Saturday, October 13, 2018

Zambia's Debts

In a world of depleting mineral resources, industrialised countries, especially resource-dependent Europe, need Zambia's copper, uranium and cobalt - the latter is in high demand recently due to the booming electric vehicle industry. They are also interested in the landlocked country's strategic position at the heart of the African continent. Zambia has borders with eight countries and close ties with neighbouring conflict-ridden and resource-rich Democratic Republic of the Congo. Zambia is the 4th most unequal country in the world, and 74.3 percent of the population lives on less than $3.20 a day.

Zambia's public debt has increased significantly in recent years, and concerns over a possible crisis have lately attracted the attention of the media. UK, Ireland, Finland and Sweden froze its aid to Zambia following an investigation into large-scale corruption.  A British business intelligence outlet Africa Confidential warned of escalating debt caused by allegedly unsustainable Chinese loans.  China probably holds a quarter to a third of Zambia's external debt.  Critics point out that a large number of these loans might be unaccounted for in the government official figures. Either way, the government declared a staggering $9.4bn of external debt in June this year, or 34.7 percent of GDP, up from $1.9bn at the end of 2011, or 8.4 percent of GDP which includes borrowing US dollars through large bond sales (known as eurobonds) on international markets controlled by Western institutions. The government issued three eurobonds between 2012 and 2015 for a total of $3bn - this does not include interest repayments, which keep going up due to sinking investor confidence. The yields on these bonds reached 17 percent last month. The first 10-year eurobond was issued in 2012 with a 5.6 percent yield.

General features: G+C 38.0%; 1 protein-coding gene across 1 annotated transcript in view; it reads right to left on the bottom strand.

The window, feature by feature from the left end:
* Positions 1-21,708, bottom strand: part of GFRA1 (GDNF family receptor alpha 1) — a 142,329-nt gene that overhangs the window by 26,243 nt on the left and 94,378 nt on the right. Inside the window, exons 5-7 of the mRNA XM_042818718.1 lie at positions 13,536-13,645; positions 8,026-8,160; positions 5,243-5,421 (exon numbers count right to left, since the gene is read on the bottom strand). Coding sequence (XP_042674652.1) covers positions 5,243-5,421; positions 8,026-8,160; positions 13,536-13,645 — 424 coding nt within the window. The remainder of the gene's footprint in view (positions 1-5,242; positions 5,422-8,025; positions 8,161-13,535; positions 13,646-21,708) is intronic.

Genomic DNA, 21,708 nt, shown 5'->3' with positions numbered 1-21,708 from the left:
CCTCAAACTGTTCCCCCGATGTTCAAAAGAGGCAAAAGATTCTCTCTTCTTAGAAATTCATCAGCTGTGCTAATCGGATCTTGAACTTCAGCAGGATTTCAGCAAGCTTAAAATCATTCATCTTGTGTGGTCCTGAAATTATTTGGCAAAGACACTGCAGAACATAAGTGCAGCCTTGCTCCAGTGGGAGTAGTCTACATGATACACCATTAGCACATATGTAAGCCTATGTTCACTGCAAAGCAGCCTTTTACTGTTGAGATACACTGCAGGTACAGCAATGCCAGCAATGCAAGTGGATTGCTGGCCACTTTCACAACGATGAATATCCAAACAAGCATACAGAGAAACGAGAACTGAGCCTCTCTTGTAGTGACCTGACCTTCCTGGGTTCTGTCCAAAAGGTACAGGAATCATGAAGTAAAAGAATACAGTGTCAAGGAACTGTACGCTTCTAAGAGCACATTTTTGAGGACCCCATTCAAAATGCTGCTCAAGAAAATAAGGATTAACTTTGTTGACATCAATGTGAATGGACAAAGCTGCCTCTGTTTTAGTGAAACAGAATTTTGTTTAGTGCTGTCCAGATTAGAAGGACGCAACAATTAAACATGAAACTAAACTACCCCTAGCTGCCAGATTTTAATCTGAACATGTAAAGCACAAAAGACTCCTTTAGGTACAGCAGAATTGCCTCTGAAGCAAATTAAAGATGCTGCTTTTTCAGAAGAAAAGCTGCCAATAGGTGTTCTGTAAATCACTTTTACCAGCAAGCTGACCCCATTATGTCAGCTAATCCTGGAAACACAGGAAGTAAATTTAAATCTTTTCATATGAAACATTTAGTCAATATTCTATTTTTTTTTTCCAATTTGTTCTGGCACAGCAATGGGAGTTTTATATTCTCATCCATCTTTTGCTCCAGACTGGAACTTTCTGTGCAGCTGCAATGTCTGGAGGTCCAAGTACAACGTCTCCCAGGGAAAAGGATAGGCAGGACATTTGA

A debt default would open up opportunities for vulture funds and international creditors to take over the country's rich mineral and land resources and the few remaining parastatals that survived two decades of aggressive privatisation and public spending cuts imposed by the IMF and the World Bank from the 1980s to the mid-2000s. Health, education and other public services have already been decimated and the mining sector, previously under state control, is now for the most part in foreign hands - as are most sectors of the formal economy. China is now being blamed by the West for allegedly doing exactly what the IMF has been doing for decades: providing unsustainable loans to countries in need to further plunge them into debt, weaken state capacity and open up national economies to international investors.